BROOKLYN, NY – Yesterday, U.S. Representative Hakeem Jeffries (NY-08) and Bronx Borough President Ruben Diaz Jr. stood on the steps of City Hall to strongly urge a substantial increase in funding for the Summer Youth Employment Program.
The Summer Youth Employment Program is a crucial first step in the careers of thousands of young people across New York City. It provides New Yorkers aged 14 to 24 with paid summer employment for up to six weeks in July and August. Participants work entry-level jobs at a range of programs supporting the public good, including at government agencies, hospitals, non-profits, small businesses, law firms and museums. The program introduces young people to the workforce, allows them to explore career interests while they acquire marketable skills and provides supplemental income.
In 2015, only 41% of 131,897 applicants were accepted into the program after a lottery, resulting in a total of 54,263 enrolled participants. The largest groups of enrollees are the 14-15 and 16-17 year old demographic, accounting for 63% of the total FY15 enrollment demographic. Ethnically, Hispanic and Black students represent the largest proportion of participants in the program.
Rep. Jeffries said: “Every young person in New York City who wants a summer job should get a summer job. Unfortunately, that is not the case. For too long, New York City has consistently underfunded the Summer Youth Employment Program, leaving tens of thousands of young people out in the cold. It’s time for New York City to more meaningfully invest in our future. The City should use part of its budget surplus to make sure that every eligible summer youth employment applicant has a job when school ends.”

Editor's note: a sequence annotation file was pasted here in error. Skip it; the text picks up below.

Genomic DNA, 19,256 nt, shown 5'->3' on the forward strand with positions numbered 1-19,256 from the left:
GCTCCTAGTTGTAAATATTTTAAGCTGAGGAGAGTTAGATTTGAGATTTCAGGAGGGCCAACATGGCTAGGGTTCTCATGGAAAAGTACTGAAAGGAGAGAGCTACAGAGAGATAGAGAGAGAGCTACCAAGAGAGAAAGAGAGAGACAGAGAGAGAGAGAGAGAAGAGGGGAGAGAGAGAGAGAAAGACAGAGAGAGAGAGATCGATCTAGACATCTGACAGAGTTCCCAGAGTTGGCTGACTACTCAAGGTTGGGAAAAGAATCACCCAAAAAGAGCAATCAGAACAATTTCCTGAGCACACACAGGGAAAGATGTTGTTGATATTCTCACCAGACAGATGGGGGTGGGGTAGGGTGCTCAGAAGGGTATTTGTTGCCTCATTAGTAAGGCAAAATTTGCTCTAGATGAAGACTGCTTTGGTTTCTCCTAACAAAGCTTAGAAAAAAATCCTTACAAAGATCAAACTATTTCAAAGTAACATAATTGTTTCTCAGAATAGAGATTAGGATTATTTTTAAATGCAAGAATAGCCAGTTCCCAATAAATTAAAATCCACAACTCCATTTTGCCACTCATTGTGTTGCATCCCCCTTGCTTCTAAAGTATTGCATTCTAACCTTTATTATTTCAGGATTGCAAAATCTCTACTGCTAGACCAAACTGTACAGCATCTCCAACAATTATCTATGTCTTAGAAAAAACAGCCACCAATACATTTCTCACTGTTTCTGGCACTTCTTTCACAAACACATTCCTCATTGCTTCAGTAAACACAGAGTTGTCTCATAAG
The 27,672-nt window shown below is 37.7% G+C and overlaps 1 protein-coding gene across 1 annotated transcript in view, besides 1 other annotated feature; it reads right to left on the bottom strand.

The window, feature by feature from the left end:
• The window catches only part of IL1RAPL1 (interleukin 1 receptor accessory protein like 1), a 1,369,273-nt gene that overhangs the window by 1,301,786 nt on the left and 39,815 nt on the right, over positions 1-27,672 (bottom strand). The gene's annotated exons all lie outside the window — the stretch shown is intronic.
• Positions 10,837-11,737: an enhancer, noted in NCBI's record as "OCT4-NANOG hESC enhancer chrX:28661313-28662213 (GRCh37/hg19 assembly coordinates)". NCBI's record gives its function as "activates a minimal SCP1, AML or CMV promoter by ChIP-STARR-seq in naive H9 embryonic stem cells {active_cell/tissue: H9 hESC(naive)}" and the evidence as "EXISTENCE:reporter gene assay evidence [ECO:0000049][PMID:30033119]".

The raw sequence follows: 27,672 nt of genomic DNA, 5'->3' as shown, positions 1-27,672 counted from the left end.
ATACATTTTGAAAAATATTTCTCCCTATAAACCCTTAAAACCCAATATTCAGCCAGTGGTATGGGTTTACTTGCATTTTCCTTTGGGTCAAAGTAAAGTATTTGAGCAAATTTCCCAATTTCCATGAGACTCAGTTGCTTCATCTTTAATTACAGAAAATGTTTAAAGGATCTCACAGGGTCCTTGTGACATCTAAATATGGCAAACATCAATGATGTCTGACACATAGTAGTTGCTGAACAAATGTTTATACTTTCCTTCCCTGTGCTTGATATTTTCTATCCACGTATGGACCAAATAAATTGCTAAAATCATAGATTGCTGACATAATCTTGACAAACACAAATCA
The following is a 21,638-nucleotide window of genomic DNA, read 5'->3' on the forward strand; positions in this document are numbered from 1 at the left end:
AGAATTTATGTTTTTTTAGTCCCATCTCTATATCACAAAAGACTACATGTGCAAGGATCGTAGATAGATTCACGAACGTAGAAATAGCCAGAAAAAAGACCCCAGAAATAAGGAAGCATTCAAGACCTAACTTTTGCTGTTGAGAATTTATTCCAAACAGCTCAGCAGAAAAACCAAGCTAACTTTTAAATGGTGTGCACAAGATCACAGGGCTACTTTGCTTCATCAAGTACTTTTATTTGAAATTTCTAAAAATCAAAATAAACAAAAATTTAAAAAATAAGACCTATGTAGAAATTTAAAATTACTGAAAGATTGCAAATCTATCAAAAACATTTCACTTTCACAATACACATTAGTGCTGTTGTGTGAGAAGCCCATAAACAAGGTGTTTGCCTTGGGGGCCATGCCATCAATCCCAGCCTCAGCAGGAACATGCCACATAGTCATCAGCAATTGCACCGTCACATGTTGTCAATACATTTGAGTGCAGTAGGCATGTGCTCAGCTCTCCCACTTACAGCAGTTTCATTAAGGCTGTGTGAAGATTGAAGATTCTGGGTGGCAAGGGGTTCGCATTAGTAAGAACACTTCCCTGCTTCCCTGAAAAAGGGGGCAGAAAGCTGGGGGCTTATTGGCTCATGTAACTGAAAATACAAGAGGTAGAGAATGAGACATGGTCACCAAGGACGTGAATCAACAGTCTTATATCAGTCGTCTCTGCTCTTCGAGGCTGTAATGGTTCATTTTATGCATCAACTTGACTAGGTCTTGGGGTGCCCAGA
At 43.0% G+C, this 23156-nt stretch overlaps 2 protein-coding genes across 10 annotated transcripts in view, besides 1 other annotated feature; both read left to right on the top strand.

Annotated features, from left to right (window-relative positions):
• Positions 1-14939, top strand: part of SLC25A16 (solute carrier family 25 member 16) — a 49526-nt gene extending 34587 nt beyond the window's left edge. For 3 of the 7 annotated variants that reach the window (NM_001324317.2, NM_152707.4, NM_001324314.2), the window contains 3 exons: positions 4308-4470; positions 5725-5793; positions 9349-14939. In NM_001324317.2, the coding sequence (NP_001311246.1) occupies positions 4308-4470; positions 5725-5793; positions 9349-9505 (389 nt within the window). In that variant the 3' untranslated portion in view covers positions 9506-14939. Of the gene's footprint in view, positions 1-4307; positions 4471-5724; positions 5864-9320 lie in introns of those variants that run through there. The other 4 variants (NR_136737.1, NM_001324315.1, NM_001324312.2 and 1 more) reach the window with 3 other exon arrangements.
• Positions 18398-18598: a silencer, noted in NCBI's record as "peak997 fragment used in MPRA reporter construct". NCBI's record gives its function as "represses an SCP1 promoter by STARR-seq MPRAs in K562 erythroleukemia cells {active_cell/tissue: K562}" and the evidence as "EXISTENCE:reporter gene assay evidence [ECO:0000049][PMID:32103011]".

Borough President Diaz said: “The Summer Youth Employment Program is one of the most important, most productive programs our city has to offer. Every year, it takes thousands of teenagers off of the streets and puts them in productive jobs. It supports them through educational programming and mentorship. I’m proud to stand with my friend Rep. Hakeem Jeffries to call for increased funding for this tremendous program.”
Despite the rising popularity of the program and the skyrocketing number of applicants, the city has failed to substantially increase funding in a manner that would provide job opportunities for the growing number of interested young people in New York City. The City can double the number of young people with summer jobs with an additional contribution of approximately $80 million, less than a tenth of the $1 billion the administration proposes to add to New York’s multi-billion dollar Rainy Day Fund.
Rep. Jeffries added: “It’s raining right now for many young people in Brooklyn and the Bronx whose employment prospects are scarce. That is why Borough President Diaz and I strongly support fully funding the summer youth employment program this year.”